For the majority of modern day U.K. audiences, the name Gibran Khalil Gibran might not immediately ring a bell, but one of his most successful works, The Prophet might be more familiar. The Lebanese writer, poet and artist was born in 1983 and moved to America as a child, before being sent back to Beirut as a teenager to study. Gibran’s own life mirrors the plot of his 1912 poetic novel, (The) Broken Wings, which is now presented as a musical at the Charing Cross Theatre.
This is the first fully staged run of Nadim Naaman and Dana Al Fardan’s Broken Wings The Musical, though it has gone through several stages of development and iterations, including a concert at The Theatre Royal Haymarket in 2018. The musical version assumes the novel is biographical, and recreates the story with Gibran as the protagonist.
Directed by Bronagh Lagan, and presented in the round, Broken Wings begins in the 1920’s with a middle-aged Gibran (played by Nadim Naaman) looking back at a youth of unfulfilled opportunities. In flashback format we see the young Gilbran (Lucca Chadwick-Patel) travel home to Beirut where he meets Selma Karamy (Noah Sinigaglia) and the pair immediately fall head-over-heels in love with each other.
Of course, the path of true love doesn’t quite run smooth and the villains of the piece, Bishop Bulos (Johan Munir) and Mansour Bey Galib (Haroun Al Jeddal) have other plans in mind. This is a time and place where “women are purchased and delivered like a piece of furniture”, and there are several passionate pleas, in both spoken and song format, denouncing the slavery of women.
It may be almost a century since Gibran died, but the themes of his novel, and in turn Broken Wings The Musical, remain depressingly relevant; most notably immigration and gender equality. Naaman’s book eloquently gets these points across, and with an entire cast comprised of actors of MENASA heritage, this is an authentic piece of work.
The story itself sometimes finds itself lacking, the way it concentrates on the relationship between Gibran and Selma makes for a very beautiful love story, but at the expense of everything else. We learn very little about any of the other characters, and even the “evil” Bishop doesn’t seem nearly evil enough for the plot points to land.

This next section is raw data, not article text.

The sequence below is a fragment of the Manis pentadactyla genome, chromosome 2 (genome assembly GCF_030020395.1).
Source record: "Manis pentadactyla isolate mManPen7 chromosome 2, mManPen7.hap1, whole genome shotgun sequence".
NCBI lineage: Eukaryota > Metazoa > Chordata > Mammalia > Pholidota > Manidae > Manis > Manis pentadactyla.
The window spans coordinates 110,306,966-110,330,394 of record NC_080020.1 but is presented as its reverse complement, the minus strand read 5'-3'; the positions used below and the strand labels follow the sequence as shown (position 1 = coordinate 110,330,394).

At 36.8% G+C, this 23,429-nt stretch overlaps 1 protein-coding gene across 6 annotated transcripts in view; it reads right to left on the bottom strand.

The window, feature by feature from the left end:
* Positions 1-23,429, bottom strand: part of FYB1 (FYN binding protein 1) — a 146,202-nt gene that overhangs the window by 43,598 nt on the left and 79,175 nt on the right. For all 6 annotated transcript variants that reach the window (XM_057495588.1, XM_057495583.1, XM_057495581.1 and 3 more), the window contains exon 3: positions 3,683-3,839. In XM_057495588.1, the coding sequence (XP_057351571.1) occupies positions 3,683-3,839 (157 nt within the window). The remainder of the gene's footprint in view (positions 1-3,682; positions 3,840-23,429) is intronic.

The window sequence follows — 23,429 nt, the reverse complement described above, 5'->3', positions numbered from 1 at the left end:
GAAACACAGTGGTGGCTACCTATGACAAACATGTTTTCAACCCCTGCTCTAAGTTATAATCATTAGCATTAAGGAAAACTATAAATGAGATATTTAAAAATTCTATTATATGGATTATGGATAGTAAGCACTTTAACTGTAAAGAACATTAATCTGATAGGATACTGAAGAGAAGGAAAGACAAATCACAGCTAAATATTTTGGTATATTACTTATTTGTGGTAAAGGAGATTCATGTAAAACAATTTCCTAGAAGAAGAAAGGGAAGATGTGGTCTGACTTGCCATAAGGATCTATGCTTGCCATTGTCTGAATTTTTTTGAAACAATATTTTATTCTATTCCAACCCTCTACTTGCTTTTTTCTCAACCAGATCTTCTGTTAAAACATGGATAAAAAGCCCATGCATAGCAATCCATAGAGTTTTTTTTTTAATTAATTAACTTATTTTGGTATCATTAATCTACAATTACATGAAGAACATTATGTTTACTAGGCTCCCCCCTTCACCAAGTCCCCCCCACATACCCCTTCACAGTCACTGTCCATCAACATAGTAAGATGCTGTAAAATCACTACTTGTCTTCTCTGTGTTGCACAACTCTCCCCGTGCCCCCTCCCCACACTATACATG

However, the music more than makes up for that. Just as Gibran thought himself as Lebanese-American, the score of Broken Wings blends traditional music of the Middle East with Western sounds, and Joe Davison’s orchestrations are wonderfully rich and enjoyable.
‘Spirit of the Earth’ which is revived for the finale, is one of the standout numbers. Performed by the ethereal ‘Mother’ (Soophia Foroughi) but joined by the entire cast, it’s a joyous listen and reflects the strength of the piece, for a chamber musical it doesn’t half have a powerful score, which often takes your breath away.
It’s a strong principal cast, particularly Lucca Chdwick-Patel and Nadim Naaman as the younger and older Gibran, in the few instances where they sing together, it’s stunning. Chadwick-Patel has an easy-going charisma to him that makes the character very likeable indeed. Soophia Foroughi has perhaps the most powerful vocals, and Noah Sinigaglia perfectly teases out the internal conflict of Selma.
The poetic nature of Gibran’s original novel has been lovingly captured by Nadim Naaman in Broken Wings The Musical, and the colour, sounds, and aromas of Beirut are brought vividly to life on the Charing Cross Theatre’s revolving stage. It has the odd flaw, but this a brave new musical that will surprise and delight audiences.